It must be said that things will still slip through, but the use of AI in this field has a positive wider reaching impact. Businesses will have more robust security systems and fewer holes which can be exploited. The use of AI is not however all positive for businesses. AI has not only changed the defence landscape; it has also changed the attack landscape.

Changes to the attack landscape

AI has armed cyber criminals with a whole new arsenal of tools which are more efficient, more believable, and readily created and replicated. So while defences have strengthened, attacks have improved. The main reason for this is the exploitation of generative AI by cyber criminals, a tool which many businesses are also taking advantage of.

What is Generative AI?           

Generative AI is when artificial intelligence is used to create content. The artificial intelligence follows parameters provided by a user to create content. Content can be pictures, words, music, songs.

Generative AI is creating media in personal and professional life, but it is not only being used for lawful purposes. Cyber criminals are utilising this tool, and it is the success and scope of their cyber-attacks that is creating the challenge to cyber security.

Challenges to cyber security

Cyber-attacks are increasing. In 2024, it is currently expected that the cost of cyber-attacks will reach a total of $9.5 trillion globally. This is a cost which is only expected to rise as attacks become more sophisticated and convincing. Generative AI is arguably the tool which is going to give cyber-criminals that extra convincing edge.

The 2024 cyber security breaches survey conducted by the government shows that 50% of businesses have experienced a cyber-attack in the last year. Of that 50% of businesses attacked, a huge 84% of breaches were done using phishing.  


Phishing is a type of email cyber-attack which appeals to human emotions. Phishing attacks use deception, combined with an emotive appeal to human emotion to hook the user and get them to act with urgency. Attackers use this method to gain access to your data.

The ease of availability in generative AI tools, such as ChatGpt and Copilot, give the phishing technique a boost. Instead of having to perform hours of research and craft a compelling email, cyber criminals can simply get the bot to craft the email for them. 

By feeding in parameters for the content the bot generates convincing content. This means that the criminals have become more efficient and are now capable of sending larger numbers of speculative phishing emails than ever before. This will in theory give them a higher success rate as their scope is increased.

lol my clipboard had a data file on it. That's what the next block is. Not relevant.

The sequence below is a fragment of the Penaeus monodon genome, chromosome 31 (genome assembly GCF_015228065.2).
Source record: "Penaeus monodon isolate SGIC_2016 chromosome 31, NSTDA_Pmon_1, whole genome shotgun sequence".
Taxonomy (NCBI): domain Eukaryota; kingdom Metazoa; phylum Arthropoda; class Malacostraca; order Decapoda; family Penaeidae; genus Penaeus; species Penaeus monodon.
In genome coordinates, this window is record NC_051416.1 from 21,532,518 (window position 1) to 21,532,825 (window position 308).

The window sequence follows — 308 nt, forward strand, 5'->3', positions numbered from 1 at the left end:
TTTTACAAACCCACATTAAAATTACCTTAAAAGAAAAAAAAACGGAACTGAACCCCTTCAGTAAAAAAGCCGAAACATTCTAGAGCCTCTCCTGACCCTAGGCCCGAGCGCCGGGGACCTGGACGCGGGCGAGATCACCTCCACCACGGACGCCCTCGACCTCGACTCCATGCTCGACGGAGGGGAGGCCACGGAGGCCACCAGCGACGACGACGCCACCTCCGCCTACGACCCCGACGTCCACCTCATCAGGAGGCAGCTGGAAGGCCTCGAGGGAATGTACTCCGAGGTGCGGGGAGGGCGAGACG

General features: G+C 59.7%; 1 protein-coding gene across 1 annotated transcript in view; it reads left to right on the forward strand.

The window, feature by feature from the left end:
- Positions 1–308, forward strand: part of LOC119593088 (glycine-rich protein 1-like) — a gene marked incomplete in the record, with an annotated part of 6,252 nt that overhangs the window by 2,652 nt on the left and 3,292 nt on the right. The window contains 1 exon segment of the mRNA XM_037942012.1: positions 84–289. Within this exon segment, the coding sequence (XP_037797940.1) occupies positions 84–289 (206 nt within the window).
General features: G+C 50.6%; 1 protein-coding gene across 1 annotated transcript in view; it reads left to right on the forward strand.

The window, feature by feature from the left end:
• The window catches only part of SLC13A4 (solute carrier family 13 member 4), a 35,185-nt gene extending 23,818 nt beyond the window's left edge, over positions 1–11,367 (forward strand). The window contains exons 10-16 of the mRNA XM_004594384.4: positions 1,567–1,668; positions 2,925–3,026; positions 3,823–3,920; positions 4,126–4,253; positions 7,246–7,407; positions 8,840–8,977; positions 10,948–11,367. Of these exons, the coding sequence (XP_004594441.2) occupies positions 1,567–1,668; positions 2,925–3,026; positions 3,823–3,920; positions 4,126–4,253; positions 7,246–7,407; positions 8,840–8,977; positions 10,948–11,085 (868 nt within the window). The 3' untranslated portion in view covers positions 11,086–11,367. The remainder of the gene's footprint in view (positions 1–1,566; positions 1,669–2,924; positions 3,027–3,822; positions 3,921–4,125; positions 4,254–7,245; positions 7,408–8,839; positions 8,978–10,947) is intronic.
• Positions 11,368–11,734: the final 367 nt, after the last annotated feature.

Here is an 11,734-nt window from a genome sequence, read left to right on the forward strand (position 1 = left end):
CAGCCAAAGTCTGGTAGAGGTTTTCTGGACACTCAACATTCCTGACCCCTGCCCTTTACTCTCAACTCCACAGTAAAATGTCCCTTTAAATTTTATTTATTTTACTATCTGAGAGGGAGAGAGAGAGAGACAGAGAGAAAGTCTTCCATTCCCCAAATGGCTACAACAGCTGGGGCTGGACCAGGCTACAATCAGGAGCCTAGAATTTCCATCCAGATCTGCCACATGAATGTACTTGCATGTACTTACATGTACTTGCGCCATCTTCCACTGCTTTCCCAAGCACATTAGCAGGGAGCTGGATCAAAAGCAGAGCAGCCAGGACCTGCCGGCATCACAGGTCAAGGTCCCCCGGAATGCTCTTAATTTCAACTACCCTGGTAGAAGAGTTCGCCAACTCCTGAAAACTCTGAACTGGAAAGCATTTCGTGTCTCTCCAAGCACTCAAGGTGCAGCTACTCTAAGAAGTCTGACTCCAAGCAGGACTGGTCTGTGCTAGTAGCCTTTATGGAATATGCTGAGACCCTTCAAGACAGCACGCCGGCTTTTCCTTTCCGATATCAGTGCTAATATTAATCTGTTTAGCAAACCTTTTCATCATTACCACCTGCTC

Using the same tools as businesses

Just as criminals have found generative AI capable of compiling compelling content, so to have UK businesses. UK government data shows that of the businesses choosing  to incorporate AI into their operating structure, 5% use it for computer vision and image and processing.

As a business it is easy to forget that your compelling AI campaign created for value on free software is also available to a criminal. A criminal who can utilise the software to create equally compelling content that will drive you to act.

The evolution of cyber crime

On 24th January 2024, a report was published by the NCSC which addressed the growing concern of AI as a tool for cyber criminals. In the report, NCSC CEO Lindy Cameron said:

“The emergent use of AI in cyber attacks is evolutionary not revolutionary, meaning that it enhances existing threats like ransomware but does not transform the risk landscape in the near term.”

The use of AI in cyber crime is being seen as an evolution due to the scope of technology available to us. It is not technology that has been created to revolutionise crime, but rather technology is a tool which has evolved with time. Just as this technology is now enhancing the capabilities of businesses, it is enhancing the capabilities of criminals to commit cyber attacks. 

AI enhances other forms of cyber-attack

Deepfake email communication which is being enhanced by the use of AI is not the only type of cyber-attack AI is being used for. Other cyber attacks being given a boost with AI include: